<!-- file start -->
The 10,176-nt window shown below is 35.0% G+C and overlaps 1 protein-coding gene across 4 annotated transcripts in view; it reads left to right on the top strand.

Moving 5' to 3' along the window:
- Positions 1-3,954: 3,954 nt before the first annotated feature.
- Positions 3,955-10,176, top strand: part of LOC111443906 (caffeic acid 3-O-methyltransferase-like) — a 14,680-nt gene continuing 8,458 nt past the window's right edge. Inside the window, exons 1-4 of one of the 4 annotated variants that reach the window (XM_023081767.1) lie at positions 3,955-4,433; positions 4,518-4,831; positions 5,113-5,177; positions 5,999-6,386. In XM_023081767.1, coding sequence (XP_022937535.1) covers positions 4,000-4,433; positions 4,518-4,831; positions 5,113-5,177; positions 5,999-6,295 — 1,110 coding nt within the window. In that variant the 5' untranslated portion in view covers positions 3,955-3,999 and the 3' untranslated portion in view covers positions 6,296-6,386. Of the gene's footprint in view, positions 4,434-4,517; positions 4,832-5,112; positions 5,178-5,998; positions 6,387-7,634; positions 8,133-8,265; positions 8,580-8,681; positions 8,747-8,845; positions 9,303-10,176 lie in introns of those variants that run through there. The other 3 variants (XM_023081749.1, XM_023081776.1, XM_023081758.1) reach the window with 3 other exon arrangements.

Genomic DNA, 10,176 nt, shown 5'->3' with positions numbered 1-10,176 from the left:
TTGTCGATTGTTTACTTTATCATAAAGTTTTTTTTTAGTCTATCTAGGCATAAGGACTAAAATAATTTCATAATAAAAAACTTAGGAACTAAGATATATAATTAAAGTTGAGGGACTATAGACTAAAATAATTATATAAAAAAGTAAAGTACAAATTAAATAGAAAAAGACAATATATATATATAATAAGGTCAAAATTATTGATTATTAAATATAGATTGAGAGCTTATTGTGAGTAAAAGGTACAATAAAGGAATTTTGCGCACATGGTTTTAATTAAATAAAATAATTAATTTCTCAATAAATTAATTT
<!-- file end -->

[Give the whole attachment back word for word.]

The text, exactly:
The 10,176-nt window shown below is 35.0% G+C and overlaps 1 protein-coding gene across 4 annotated transcripts in view; it reads left to right on the top strand.

Moving 5' to 3' along the window:
- Positions 1-3,954: 3,954 nt before the first annotated feature.
- Positions 3,955-10,176, top strand: part of LOC111443906 (caffeic acid 3-O-methyltransferase-like) — a 14,680-nt gene continuing 8,458 nt past the window's right edge. Inside the window, exons 1-4 of one of the 4 annotated variants that reach the window (XM_023081767.1) lie at positions 3,955-4,433; positions 4,518-4,831; positions 5,113-5,177; positions 5,999-6,386. In XM_023081767.1, coding sequence (XP_022937535.1) covers positions 4,000-4,433; positions 4,518-4,831; positions 5,113-5,177; positions 5,999-6,295 — 1,110 coding nt within the window. In that variant the 5' untranslated portion in view covers positions 3,955-3,999 and the 3' untranslated portion in view covers positions 6,296-6,386. Of the gene's footprint in view, positions 4,434-4,517; positions 4,832-5,112; positions 5,178-5,998; positions 6,387-7,634; positions 8,133-8,265; positions 8,580-8,681; positions 8,747-8,845; positions 9,303-10,176 lie in introns of those variants that run through there. The other 3 variants (XM_023081749.1, XM_023081776.1, XM_023081758.1) reach the window with 3 other exon arrangements.

Genomic DNA, 10,176 nt, shown 5'->3' with positions numbered 1-10,176 from the left:
TTGTCGATTGTTTACTTTATCATAAAGTTTTTTTTTAGTCTATCTAGGCATAAGGACTAAAATAATTTCATAATAAAAAACTTAGGAACTAAGATATATAATTAAAGTTGAGGGACTATAGACTAAAATAATTATATAAAAAAGTAAAGTACAAATTAAATAGAAAAAGACAATATATATATATAATAAGGTCAAAATTATTGATTATTAAATATAGATTGAGAGCTTATTGTGAGTAAAAGGTACAATAAAGGAATTTTGCGCACATGGTTTTAATTAAATAAAATAATTAATTTCTCAATAAATTAATTT